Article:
Joe Biden

Statement of Administration Policy: H.R. 1573 - Access to Counsel Act of 2021

April 20, 2021


(House Rules)
(Rep. Jayapal, D-WA, and 49 cosponsors)

The Administration supports House passage of H.R. 1573, the Access to Counsel Act of 2021. This Act would ensure that U.S. citizens, green card holders, and other individuals with documentation authorizing their admission or parole into our country are able to consult with an attorney to help them understand their rights when going through the inspection process at borders and ports-of-entry.

The legislation was introduced after the previous Administration issued the discriminatory Muslim ban, resulting in hundreds of people being detained in airports without the opportunity to call or consult with an attorney, advocate, or even a relative or family member. The bill would affirm that individuals detained by immigration officials in airports, at the border, and under other specific circumstances have the right to access legal advice, either in person or remotely.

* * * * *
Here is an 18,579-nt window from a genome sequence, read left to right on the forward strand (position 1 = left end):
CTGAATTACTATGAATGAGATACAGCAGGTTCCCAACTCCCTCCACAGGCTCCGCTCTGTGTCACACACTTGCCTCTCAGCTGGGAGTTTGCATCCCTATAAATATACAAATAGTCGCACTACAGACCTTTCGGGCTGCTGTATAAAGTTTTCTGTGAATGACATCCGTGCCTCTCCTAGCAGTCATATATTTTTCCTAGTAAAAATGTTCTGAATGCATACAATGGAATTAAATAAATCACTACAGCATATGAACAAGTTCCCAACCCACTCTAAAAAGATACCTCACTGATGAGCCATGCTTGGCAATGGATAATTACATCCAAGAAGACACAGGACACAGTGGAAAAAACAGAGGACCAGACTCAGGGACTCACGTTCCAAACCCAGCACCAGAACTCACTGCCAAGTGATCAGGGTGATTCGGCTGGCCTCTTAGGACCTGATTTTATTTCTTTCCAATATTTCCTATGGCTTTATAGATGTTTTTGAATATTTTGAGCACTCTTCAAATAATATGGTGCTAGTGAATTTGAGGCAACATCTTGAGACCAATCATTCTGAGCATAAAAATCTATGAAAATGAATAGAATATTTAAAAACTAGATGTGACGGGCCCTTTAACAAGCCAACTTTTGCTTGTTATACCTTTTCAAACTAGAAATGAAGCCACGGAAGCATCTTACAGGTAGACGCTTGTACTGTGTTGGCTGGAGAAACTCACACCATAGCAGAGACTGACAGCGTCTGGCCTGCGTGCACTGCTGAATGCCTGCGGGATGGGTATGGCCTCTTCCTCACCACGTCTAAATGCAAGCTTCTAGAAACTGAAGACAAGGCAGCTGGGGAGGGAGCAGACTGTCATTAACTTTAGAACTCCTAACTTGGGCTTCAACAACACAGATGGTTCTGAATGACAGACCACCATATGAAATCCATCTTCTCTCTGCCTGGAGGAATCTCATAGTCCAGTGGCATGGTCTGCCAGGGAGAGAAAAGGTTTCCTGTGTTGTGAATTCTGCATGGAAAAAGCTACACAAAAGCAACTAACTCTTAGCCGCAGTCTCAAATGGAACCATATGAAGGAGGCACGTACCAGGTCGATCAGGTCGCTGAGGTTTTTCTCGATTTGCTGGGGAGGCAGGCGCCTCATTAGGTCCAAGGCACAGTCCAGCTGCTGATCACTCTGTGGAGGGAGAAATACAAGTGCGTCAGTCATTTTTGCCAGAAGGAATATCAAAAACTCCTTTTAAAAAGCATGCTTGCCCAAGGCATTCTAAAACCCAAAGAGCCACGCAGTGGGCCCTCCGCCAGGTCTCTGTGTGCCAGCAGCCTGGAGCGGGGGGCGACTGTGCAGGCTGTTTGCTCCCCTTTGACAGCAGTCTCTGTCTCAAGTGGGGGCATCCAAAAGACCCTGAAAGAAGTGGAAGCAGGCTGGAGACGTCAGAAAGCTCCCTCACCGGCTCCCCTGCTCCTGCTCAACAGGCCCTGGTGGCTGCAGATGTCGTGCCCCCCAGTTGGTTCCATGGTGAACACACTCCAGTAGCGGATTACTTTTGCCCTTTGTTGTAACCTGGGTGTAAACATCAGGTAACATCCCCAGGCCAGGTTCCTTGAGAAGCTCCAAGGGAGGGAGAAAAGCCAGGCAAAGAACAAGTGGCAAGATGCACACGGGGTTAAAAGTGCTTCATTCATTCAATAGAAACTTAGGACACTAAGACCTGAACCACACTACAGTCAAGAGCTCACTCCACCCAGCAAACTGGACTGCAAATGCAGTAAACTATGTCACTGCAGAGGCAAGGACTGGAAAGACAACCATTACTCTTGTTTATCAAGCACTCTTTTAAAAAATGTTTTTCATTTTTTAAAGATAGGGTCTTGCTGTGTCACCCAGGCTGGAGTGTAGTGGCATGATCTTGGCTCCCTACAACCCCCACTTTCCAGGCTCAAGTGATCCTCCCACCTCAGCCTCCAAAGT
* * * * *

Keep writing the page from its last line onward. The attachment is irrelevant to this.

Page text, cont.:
The Access to Counsel Act will ensure that individuals with valid travel documents who present themselves at the border or airports can communicate with an attorney or advocate. The Administration recognizes the importance of legitimate travel and trade through the Nation's ports of entry, and looks forward to working with the Congress to ensure that this bill can be operationalized.

Beyond the passage of H.R. 1573, the Administration also urges the Congress to reform other aspects of our immigration system by passing the U.S. Citizenship Act, which would provide a path to citizenship to millions of undocumented immigrants, establish a new system to responsibly manage and secure our border, bring long overdue visa reforms to keep families together and grow our economy, and address the root causes of instability and unsafe conditions causing migration from Central America.

Joseph R. Biden, Statement of Administration Policy: H.R. 1573 - Access to Counsel Act of 2021 Online by Gerhard Peters and John T. Woolley, The American Presidency Project

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